The previously mentioned Jerry Lawler vs. Tommy Dreamer contest was a very entertaining brawl and it proved that even in the 90s, the classic narrative still worked. Lawler was the ultimate heel to the ECW audience, and Dreamer was cast as the heart of the promotion so this was one of the few matches on the card that the audience was actually invested in the bout. The action itself was basic, but fun. Dreamer pummeled The King with beer, hamburgers, and just about anything that the crowd was willing to give him as they fought into the audience. The conclusion was the trademark overbooked ECW finish with several lights out spots when Rude re-appeared to assist Lawler then Jake “The Snake” Roberts was there for no particular reason, and Sunny also showed up to spray Dreamer in the eyes with hair spray. Finally, Beulah gave The King a swift kick in the Mahoneys, allowing Dreamer to hit a DDT for the win. The crowd went crazy and Joey Styles went bananas for one of the only segments on the show that had a major atmosphere to it.
Prior to the main event, the broadcast cut to the “Extreme Chopper” with a report about where The Sandman was after he commandeered an ambulance since he was attacked by RVD and Sabu earlier in the night. The tag team also attacked the Insane Clown Posse for an angle that didn’t have a follow-up, and ICP reportedly no-showed when they were scheduled for an ECW pay-per-view a few years later. The whole Extreme Chopper stuff throughout the night was just bizarre. The company could afford helicopter segments, but not decent lighting for the show? There was really no point or purpose to any of it other than it wasted PPV time. This also showed the lack of live production experience the company had, as there were random shots of the ring and an unprepared Styles during the helicopter segment.
I get that the main event was supposed to be based on “the night the line was crossed” three years earlier, which makes sense, but the timing was completely wrong for this rematch. Barely Legal just had a three way dance a few months earlier and this just seemed repetitive rather than an innovative concept. The bout itself was fine with some wild action between the three competitors, but it wasn’t anything spectacular. Plus, the contest went 25 minutes and dragged at certain points, particularly when Funk kicked out of several belly-to-belly suplexes from Shane Douglas. Sabu had his moments in this match, but somewhat seemed like an afterthought by the conclusion, which makes the decision to have him win the belt the week earlier even more puzzling. Francine got involved, which prompted Dory Funk Jr. to do a run-in and he landed some upper cuts to Douglas. Eventually, Douglas landed another suplex and pinned Funk to claim the title. The locker room watched at ringside and a giant brawl ensued before New Jack did a run-in for his classic spot.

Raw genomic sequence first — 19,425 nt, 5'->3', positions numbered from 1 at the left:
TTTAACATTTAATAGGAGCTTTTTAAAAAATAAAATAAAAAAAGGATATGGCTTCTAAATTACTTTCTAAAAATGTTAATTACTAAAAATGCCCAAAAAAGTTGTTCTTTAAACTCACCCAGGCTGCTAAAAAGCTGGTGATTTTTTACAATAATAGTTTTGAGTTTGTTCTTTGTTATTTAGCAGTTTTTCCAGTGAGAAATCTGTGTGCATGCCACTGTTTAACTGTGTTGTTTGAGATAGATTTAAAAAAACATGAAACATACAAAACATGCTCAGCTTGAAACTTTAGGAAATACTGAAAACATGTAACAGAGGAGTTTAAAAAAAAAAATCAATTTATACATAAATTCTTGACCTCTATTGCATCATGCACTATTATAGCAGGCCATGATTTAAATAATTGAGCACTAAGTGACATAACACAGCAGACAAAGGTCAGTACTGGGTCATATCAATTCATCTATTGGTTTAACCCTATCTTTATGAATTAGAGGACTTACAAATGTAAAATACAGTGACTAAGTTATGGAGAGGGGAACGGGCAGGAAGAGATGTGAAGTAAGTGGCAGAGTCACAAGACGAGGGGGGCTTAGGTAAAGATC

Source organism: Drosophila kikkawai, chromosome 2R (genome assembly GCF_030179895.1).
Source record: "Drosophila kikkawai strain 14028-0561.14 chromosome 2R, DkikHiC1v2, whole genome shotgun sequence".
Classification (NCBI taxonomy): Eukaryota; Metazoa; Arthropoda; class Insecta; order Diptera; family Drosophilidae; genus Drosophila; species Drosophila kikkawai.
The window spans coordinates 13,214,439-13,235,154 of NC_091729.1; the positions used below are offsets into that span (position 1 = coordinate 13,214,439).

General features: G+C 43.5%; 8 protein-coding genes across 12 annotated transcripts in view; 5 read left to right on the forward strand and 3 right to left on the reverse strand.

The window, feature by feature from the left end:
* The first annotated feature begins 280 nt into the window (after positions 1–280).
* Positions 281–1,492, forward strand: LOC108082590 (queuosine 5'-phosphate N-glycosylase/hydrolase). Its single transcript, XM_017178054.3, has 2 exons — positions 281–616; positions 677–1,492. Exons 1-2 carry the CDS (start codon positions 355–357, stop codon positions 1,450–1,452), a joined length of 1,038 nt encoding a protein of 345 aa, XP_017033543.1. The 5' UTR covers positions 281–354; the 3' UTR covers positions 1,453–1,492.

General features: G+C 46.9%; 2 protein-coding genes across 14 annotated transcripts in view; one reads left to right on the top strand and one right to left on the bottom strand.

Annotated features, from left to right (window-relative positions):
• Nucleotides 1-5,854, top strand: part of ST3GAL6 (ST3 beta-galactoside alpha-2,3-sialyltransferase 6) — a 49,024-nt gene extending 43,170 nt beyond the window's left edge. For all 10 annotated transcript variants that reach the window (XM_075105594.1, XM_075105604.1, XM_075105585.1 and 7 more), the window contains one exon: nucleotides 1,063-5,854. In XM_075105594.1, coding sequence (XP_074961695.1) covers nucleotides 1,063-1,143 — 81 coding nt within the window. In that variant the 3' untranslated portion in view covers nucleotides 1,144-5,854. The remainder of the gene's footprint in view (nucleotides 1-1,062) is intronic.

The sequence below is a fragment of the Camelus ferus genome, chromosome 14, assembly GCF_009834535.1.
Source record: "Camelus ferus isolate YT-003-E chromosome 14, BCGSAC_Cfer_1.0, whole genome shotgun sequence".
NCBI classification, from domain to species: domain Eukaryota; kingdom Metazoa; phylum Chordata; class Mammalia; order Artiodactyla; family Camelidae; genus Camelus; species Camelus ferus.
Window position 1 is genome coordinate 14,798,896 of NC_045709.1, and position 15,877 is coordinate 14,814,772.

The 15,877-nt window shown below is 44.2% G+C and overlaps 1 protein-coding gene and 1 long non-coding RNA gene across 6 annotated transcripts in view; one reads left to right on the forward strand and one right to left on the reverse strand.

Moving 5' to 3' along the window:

The show went off the air with the baby faces posing in the ring, but the quality of the show was more or less subpar. Two squash matches, the RVD/Snow bout that didn’t get into second gear, a flat tag match, and the weird Sandman segments tainted too much of the show for the fun Dreamer/Lawler brawl or the decent main event to save the show. Overall, this pay-per-view was a stark reminder that even at its peak that ECW was on shaky ground, and the argument could be made that they still weren’t ready for PPV in 1997 with the poor production of the broadcast. As memorable as the Funk title win was at Barely Legal, this show was more or less the conclusion of that storyline. Injuries detailed much of Douglas’ title reign in 1998 so it would’ve been interesting to see what Sabu could’ve done as champion for ECW at this time. Basically, Hardcore Heaven was a prime example of why ECW couldn’t keep pace with the other major companies of the era, which is ultimately why it shut down a few years later.
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Until next week